updated 3/13/2008 7:33:34 PM ET 2008-03-13T23:33:34

The situation at the Stathatos house on Virginia Road is getting sticky. So many bees live in the walls of the stately Tudor home that honey drips out of the walls, discoloring the wallpaper in the dining room.

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The bees had been good tenants, peacefully coexisting for years with the home's human residents, Helen and Jerry Stathatos.

But lately bees have been buzzing around an upstairs bedroom, said Dustin Mackey, a bee removal expert with Bee Specialist.

Mackey made a house call in late February to vacuum the busy insects from a window frame and seal the floor in the bedroom.

"You walk into the house and it smells sweet," Mackey said. "I felt like I was in a jar of honey."

Mackey said Jerry Stathatos said the bee problem had been going on for at least 20 years, but living in an apiary never bothered the family.

Calls Wednesday to Helen and Jerry Stathatos were not returned.

Mackey said Stathatos decided against removing the bees because it might require them to pull down several interior walls, where "thousands, maybe millions" of bees have taken up residence.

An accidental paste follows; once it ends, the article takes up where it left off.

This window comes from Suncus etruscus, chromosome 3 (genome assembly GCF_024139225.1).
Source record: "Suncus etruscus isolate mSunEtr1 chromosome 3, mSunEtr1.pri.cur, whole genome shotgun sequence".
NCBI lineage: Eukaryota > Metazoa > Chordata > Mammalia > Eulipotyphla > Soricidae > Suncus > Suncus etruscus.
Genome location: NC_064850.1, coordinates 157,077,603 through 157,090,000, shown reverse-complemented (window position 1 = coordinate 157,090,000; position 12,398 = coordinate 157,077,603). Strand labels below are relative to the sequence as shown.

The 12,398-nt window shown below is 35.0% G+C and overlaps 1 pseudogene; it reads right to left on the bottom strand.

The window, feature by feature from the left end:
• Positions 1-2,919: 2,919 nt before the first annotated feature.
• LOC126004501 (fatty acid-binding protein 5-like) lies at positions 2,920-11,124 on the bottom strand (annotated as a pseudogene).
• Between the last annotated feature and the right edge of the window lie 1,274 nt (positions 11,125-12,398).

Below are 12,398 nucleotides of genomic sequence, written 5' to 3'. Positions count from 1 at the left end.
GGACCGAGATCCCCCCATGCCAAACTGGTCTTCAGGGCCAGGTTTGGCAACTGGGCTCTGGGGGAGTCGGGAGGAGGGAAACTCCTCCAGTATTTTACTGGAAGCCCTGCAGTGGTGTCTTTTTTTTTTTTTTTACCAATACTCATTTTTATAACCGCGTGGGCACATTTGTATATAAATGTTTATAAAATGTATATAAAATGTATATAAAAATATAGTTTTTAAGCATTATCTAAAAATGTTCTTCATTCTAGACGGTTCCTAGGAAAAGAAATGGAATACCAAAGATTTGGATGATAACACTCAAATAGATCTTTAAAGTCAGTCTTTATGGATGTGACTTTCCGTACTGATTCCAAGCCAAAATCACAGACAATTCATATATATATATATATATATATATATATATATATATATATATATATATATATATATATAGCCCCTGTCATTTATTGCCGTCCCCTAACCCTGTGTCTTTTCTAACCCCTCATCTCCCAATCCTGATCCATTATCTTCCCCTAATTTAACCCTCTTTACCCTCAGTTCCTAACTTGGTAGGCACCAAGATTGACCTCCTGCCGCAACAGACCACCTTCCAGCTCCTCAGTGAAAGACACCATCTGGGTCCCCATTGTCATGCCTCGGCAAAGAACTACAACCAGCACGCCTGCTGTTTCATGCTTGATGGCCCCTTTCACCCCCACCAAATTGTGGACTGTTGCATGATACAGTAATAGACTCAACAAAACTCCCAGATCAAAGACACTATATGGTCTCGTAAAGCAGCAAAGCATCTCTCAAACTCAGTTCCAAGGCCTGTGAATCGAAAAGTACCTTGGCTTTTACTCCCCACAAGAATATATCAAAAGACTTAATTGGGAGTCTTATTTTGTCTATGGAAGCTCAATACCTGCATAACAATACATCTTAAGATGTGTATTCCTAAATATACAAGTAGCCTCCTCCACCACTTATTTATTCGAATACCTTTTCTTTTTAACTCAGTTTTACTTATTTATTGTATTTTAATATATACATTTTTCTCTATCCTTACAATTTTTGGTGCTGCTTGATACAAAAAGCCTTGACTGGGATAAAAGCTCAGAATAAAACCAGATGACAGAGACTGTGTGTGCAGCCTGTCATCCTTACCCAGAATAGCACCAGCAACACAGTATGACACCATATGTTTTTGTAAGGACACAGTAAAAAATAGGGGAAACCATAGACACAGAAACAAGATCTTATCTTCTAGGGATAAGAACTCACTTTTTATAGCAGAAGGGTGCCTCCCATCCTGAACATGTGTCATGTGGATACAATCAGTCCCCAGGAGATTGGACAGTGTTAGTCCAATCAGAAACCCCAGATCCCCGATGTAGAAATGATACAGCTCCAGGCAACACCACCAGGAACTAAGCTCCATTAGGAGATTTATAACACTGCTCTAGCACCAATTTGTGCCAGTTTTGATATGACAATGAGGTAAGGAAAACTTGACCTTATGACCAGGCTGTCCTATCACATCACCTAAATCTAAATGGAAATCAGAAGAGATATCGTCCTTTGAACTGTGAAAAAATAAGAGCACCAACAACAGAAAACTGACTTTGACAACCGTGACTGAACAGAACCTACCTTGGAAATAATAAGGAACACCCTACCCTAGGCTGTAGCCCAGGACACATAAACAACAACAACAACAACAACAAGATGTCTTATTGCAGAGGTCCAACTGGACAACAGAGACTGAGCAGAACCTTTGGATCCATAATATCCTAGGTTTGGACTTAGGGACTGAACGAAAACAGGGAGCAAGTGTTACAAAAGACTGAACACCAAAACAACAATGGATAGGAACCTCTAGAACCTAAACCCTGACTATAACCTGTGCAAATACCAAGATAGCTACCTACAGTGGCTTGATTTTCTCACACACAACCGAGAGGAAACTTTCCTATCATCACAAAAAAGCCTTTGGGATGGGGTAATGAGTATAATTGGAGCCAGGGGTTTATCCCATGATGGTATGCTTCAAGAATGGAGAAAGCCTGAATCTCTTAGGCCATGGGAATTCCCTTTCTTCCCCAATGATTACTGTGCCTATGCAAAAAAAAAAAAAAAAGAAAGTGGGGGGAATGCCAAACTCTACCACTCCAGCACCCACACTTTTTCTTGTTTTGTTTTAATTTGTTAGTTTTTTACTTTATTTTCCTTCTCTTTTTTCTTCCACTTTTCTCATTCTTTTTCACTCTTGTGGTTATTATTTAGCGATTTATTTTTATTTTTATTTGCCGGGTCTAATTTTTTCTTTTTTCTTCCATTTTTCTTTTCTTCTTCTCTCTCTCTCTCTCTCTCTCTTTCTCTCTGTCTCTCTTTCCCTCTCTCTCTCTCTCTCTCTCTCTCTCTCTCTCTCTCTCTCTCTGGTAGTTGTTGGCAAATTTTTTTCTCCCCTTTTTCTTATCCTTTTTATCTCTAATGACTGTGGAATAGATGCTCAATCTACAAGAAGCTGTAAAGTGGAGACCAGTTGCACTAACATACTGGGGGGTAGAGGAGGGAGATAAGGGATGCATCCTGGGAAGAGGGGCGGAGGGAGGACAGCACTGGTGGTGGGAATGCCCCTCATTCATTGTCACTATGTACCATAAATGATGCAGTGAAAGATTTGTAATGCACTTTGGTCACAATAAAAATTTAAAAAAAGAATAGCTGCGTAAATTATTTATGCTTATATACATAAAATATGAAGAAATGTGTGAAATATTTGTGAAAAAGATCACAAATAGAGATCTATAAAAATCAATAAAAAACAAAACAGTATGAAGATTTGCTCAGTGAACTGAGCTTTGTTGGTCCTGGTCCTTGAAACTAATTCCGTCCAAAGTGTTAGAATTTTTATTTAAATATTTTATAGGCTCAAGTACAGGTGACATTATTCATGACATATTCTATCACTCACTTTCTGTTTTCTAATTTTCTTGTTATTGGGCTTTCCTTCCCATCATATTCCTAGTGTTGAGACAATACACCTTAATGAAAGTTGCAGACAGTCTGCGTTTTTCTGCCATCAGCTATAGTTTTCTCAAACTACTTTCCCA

"They are making honey and we can't even get to it," Helen Stathatos told the San Gabriel Valley Tribune newspaper.

Just outside the front door, near a hole the bees use to enter the house, Mackey saw thousands of bees "just hanging in clumps."

"They've got the most beautiful garden you've ever seen, with flowers all around the house. It's the perfect environment for bees," said Mackey.

Copyright 2008 The Associated Press. All rights reserved. This material may not be published, broadcast, rewritten or redistributed.

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